Observations By Mr. Dooley eBook

This eBook from the Gutenberg Project consists of approximately 139 pages of information about Observations By Mr. Dooley.

“‘I hope I have tol’ ye enough to show ye that th’ stories iv disordher is greatly exaggerated.  Th’ counthry is pro-gressin’ splindidly, th’ ocean still laps th’ shore, th’ mountains are there as they were in Bivridge’s day, quite happy apparently; th’ flag floats free an’ well guarded over th’ govermint offices, an’ th’ cherry people go an’ come on their errands—­go out alone an’ come back with th’ throops.  Ivrywhere happiness, contint, love iv th’ shtep-mother counthry, excipt in places where there ar-re people.  Gintlemen, I thank ye.’

“An’ there ye ar-re, Hinnissy.  I hope this here lucid story will quite th’ waggin’ tongues iv scandal an’ that people will let th’ Ph’lippeens stew in their own happiness.”

“But sure they ought do something f’r thim,” said Mr. Hennessy.

“They will,” said Mr. Dooley. " They’ll give thim a measure iv freedom.”

“But whin?”

“Whin they’ll sthand still long enough to be measured,” said Mr. Dooley.

Soldier and Policeman

“Th’ life iv a sojer though gloryous is hard,” said Mr. Dooley.  “Here’s me frind, Gin’ral Fustian, wan iv th’ gallantest men that has come out iv Kansas since Stormy Jordan’s day, has been called down f’r on’y suggistin’ that Sinitor Hoar an’ th’ rest iv thim be hanged be th’ heels.  I’m with th’ gallant gin’ral mesilf.  I’m not sure but he’d like to hang me, though as ye know, me opinyions on th’ Ph’lippeens is varyous an’ I don’t give a dam ayether way.  If he runs me to earth I on’y ast him as a fellow pathrite that he won’t give me th’ wather cure.  Th’ very thought iv it makes me flesh creep.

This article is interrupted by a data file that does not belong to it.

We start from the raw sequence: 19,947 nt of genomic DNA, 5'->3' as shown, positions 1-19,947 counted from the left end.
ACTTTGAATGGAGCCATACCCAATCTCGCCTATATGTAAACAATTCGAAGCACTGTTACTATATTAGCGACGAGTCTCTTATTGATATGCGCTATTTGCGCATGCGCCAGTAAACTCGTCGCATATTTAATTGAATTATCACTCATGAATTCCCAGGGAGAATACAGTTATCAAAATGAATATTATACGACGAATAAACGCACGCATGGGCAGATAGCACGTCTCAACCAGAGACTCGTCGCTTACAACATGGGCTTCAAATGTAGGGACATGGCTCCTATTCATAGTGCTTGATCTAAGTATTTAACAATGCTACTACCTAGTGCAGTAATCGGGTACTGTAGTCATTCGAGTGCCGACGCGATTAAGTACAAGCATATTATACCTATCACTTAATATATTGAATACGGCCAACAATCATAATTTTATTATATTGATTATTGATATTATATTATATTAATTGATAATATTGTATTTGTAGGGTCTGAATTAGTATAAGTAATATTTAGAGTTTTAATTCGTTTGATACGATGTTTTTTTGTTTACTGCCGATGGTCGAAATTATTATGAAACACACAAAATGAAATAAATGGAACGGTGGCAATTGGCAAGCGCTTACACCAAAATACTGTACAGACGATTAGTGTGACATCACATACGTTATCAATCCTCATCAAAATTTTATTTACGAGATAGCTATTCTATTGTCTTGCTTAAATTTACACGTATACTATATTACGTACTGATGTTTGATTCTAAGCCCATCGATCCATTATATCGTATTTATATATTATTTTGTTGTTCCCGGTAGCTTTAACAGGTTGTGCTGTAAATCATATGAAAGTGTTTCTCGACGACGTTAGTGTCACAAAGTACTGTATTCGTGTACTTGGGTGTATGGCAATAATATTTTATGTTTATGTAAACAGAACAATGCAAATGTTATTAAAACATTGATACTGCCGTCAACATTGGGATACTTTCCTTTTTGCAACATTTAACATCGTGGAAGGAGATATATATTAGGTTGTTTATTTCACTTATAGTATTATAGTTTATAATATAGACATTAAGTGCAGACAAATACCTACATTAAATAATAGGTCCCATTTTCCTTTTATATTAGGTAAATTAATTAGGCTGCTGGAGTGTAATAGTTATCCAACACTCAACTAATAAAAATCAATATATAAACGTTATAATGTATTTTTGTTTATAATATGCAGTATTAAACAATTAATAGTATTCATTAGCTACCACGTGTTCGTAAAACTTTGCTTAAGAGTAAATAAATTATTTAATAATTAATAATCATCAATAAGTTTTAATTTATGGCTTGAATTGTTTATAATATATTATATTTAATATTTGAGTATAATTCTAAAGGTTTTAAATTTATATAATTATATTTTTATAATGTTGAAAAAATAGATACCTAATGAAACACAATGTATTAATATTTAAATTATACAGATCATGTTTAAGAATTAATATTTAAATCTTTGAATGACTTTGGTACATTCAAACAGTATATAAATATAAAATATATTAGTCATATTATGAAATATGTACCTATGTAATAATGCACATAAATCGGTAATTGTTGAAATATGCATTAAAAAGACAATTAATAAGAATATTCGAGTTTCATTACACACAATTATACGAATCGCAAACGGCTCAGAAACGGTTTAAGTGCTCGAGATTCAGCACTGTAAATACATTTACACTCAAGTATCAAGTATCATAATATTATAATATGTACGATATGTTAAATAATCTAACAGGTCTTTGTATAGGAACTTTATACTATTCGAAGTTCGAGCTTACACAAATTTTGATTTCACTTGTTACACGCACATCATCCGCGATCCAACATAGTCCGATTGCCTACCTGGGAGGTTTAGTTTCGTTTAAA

“But th’ prisidint called him down.  Afther th’ publication iv th’ fifteenth speech whin ivry colledge pro-fissor in this broad an’ fair land was undher sintince iv death fr’m th’ gin’ral, th’ prisidint wrote to him sayin’:  ’Dear Fred:  Me attintion has been called to ye’er pathriotic utthrances in favor iv fryin’ Edward Atkinson on his own cuk shtove.  I am informed be me advisers that it can’t be done.  It won’t fry beans.  So I am compilled be th’ reg’lations iv war to give ye a good slap.  How ar-re ye, ol’ commerade-in-arms?  Ye ought to ‘ve seen me on th’ top iv San Joon hill.  Oh, that was th’ day!  Iver, me dear Fred, reprovingly but lovingly, T. Rosenfelt, late colonel First United States Volunteers Calv’ry, betther known as th’ Rough Riders, an’ ex-officio prisidint iv th’ United States.’  That was wan f’r Fred. I wisht th’ same cud be handed to Gin’ral Miles.  Ivry time he opins his mouth, if ’tis on’y to say ’tis a fine day—­which I must say is seldom—­all they do to him is to break his back.

“’Tis a hard life, a sojer’s, but a gloryous wan.  I wisht me father had enthered me f’r a martial career instead iv tachin’ me be precipt an’ example to be quick on me feet.  In these days whin a man gets to be a gin’ral because he’s been a long time a doctor or because he’s supprissed a naygur rite, ’tis me that wud go boundin’ up to th’ top iv th’ laddher.

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Observations By Mr. Dooley from Project Gutenberg. Public domain.
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